Homeworks are half-week long assignments that are designed to help students develop an in-depth understanding of both the theoretical and practical aspects of ideas presented in lecture. Projects are week-long assignments that integrate these ideas with real-world datasets.

  • Each week, there are two homework assignments due.
    • One homework will come out Sunday morning and will be due Wednesday night.
    • The other will come out Thursday morning and will be due Sunday night.
  • In some weeks, there will be a single long project instead of two homeworks.
  • In total, there will be 8 homeworks and 2 projects.
    • During midterm weeks, students will have a week to work on a homework (that they’d otherwise have half a week to work on).
  • Two homeworks will be on-paper written assignments; the rest will be Jupyter notebooks.
  • The primary form of support students will have for homeworks and projects are the office hours we’ll host, and Piazza.


Labs

Labs are shorter programming assignments designed to give students familiarity with new ideas.

  • Each week, there are two lab assignments due.
    • One lab will come out Monday morning and will be due Tuesday night.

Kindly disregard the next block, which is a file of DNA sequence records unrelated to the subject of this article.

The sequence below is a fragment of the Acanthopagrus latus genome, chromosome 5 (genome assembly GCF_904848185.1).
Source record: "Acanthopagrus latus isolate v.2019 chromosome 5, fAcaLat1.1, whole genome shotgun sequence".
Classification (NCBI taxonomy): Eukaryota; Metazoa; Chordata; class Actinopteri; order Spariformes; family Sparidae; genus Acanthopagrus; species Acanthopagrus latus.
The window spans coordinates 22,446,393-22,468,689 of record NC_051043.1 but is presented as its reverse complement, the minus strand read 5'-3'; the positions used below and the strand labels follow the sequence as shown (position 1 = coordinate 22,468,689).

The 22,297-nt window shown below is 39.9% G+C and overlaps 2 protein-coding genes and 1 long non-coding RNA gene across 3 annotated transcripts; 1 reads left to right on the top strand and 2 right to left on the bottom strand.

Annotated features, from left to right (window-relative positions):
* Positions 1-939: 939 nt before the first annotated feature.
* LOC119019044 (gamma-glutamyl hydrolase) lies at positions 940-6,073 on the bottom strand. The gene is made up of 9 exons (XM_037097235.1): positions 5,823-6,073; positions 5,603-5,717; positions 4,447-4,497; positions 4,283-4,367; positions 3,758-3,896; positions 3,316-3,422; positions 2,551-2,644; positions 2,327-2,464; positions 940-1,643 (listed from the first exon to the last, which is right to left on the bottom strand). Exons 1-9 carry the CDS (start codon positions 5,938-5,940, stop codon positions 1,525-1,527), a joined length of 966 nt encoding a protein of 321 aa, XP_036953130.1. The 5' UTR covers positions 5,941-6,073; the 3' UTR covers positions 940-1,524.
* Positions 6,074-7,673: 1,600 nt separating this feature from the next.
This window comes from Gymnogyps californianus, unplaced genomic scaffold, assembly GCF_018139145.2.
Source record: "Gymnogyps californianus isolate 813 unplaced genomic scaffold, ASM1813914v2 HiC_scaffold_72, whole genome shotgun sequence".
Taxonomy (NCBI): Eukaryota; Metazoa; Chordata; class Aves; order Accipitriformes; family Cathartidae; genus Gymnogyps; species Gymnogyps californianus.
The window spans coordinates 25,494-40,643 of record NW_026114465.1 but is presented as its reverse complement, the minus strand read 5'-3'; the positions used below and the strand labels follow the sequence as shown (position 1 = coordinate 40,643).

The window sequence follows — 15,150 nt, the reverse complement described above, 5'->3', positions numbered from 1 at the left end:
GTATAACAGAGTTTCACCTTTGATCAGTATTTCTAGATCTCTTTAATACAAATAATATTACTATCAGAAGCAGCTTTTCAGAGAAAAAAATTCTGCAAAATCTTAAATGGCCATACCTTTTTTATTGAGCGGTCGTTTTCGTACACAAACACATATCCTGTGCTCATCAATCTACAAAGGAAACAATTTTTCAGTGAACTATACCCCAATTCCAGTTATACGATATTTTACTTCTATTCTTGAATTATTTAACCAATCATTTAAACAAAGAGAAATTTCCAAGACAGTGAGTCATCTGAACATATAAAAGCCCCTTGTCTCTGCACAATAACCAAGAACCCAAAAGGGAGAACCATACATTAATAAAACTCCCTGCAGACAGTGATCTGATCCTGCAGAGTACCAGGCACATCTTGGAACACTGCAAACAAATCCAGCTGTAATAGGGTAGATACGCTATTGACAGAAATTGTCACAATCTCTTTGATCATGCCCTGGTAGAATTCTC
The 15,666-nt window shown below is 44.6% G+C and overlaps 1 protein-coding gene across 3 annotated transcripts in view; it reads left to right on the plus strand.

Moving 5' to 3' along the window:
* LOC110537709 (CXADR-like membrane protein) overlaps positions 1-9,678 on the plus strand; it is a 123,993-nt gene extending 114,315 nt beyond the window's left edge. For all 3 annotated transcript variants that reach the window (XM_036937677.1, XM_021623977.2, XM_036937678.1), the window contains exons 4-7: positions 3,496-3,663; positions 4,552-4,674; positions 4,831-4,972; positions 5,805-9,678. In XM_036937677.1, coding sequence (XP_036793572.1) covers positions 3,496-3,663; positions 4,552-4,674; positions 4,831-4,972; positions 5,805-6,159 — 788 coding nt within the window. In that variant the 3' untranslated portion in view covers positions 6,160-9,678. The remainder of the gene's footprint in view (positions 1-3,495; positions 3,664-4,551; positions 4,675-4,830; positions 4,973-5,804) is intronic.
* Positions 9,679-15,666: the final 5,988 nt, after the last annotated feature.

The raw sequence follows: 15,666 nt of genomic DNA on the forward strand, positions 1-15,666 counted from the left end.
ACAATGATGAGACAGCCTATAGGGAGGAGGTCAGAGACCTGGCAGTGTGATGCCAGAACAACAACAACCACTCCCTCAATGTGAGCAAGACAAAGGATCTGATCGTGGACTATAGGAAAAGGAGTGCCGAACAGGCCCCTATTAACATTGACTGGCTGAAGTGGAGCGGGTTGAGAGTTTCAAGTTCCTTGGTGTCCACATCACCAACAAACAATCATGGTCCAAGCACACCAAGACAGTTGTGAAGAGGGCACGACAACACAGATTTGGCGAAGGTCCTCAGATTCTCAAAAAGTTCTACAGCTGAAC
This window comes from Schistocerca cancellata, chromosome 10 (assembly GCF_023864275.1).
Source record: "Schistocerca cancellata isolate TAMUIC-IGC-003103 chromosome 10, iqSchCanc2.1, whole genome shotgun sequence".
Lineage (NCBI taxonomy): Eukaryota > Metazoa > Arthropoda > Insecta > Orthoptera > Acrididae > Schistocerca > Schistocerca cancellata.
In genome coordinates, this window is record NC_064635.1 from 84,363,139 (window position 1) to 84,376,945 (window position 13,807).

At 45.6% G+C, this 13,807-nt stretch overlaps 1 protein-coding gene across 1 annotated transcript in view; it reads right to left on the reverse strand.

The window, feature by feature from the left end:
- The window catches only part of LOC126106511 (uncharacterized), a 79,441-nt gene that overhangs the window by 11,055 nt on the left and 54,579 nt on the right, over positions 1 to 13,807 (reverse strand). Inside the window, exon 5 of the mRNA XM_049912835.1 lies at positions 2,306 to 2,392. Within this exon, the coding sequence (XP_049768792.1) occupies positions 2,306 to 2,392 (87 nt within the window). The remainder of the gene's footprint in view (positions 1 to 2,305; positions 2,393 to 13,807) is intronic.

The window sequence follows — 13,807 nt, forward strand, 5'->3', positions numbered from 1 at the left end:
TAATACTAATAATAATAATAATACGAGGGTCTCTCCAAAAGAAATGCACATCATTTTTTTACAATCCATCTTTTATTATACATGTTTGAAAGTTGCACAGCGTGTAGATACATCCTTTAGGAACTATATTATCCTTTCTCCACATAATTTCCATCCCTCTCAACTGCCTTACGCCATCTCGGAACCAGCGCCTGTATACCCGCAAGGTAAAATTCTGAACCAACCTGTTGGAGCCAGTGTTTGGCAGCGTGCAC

• The other will come out Wednesday morning and will be due Thursday night.
  • The primary form of support students will have for labs are the office hours we’ll host, and Piazza.
  • We are also experimenting with a live lab section, in which GSIs walk through the lab assignment via Zoom. The current plan is to host one of these for each lab assignment (one on Tuesday, one on Thursday); see the Calendar for when these are scheduled.


Discussions

Discussion sections are meant to allow students a chance to discuss conceptual ideas and solve problems with other students, with the help of a GSI (this becomes slightly harder given the fact that this course is being offered completely remotely). Each discussion consists of a worksheet.

  • Each week, there are two discussion worksheets.
    • The first discussion will come out on Monday morning.
    • The other will come out on Wednesday morning.
  • There are two “pathways” we envision students taking when it comes to consuming discussion content.
    1. Watching a pre-recorded discussion video, and coming to a discussion recap section.
      • Each discussion worksheet will be accompanied with a GSI-created video walkthrough, released at the same time. Students should watch this video soon after it is released.